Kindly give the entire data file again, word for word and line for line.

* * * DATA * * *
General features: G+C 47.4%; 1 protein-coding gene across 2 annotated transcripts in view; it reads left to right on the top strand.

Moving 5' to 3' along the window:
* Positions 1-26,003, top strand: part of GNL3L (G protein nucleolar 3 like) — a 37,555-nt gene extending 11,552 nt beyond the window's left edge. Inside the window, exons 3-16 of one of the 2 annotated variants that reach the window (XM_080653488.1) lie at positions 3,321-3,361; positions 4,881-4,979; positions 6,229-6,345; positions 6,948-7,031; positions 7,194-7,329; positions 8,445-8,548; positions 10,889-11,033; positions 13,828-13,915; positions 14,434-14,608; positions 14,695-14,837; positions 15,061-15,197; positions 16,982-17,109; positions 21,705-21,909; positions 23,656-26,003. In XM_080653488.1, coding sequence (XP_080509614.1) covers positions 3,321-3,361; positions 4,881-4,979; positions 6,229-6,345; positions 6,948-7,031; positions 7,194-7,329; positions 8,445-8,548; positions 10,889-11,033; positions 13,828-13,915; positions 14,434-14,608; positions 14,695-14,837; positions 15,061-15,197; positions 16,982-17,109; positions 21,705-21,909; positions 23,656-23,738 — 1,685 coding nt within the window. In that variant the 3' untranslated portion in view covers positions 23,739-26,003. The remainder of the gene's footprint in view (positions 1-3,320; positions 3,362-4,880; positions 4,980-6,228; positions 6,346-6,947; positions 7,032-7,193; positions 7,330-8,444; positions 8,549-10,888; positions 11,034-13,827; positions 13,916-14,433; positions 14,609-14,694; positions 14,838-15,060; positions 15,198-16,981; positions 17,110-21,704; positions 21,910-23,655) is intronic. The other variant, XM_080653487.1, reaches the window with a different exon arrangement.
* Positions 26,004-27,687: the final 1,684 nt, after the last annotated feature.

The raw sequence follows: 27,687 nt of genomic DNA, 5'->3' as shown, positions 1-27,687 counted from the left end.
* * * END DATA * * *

General features: G+C 47.4%; 1 protein-coding gene across 2 annotated transcripts in view; it reads left to right on the top strand.

Moving 5' to 3' along the window:
* Positions 1-26,003, top strand: part of GNL3L (G protein nucleolar 3 like) — a 37,555-nt gene extending 11,552 nt beyond the window's left edge. Inside the window, exons 3-16 of one of the 2 annotated variants that reach the window (XM_080653488.1) lie at positions 3,321-3,361; positions 4,881-4,979; positions 6,229-6,345; positions 6,948-7,031; positions 7,194-7,329; positions 8,445-8,548; positions 10,889-11,033; positions 13,828-13,915; positions 14,434-14,608; positions 14,695-14,837; positions 15,061-15,197; positions 16,982-17,109; positions 21,705-21,909; positions 23,656-26,003. In XM_080653488.1, coding sequence (XP_080509614.1) covers positions 3,321-3,361; positions 4,881-4,979; positions 6,229-6,345; positions 6,948-7,031; positions 7,194-7,329; positions 8,445-8,548; positions 10,889-11,033; positions 13,828-13,915; positions 14,434-14,608; positions 14,695-14,837; positions 15,061-15,197; positions 16,982-17,109; positions 21,705-21,909; positions 23,656-23,738 — 1,685 coding nt within the window. In that variant the 3' untranslated portion in view covers positions 23,739-26,003. The remainder of the gene's footprint in view (positions 1-3,320; positions 3,362-4,880; positions 4,980-6,228; positions 6,346-6,947; positions 7,032-7,193; positions 7,330-8,444; positions 8,549-10,888; positions 11,034-13,827; positions 13,916-14,433; positions 14,609-14,694; positions 14,838-15,060; positions 15,198-16,981; positions 17,110-21,704; positions 21,910-23,655) is intronic. The other variant, XM_080653487.1, reaches the window with a different exon arrangement.
* Positions 26,004-27,687: the final 1,684 nt, after the last annotated feature.

The raw sequence follows: 27,687 nt of genomic DNA, 5'->3' as shown, positions 1-27,687 counted from the left end.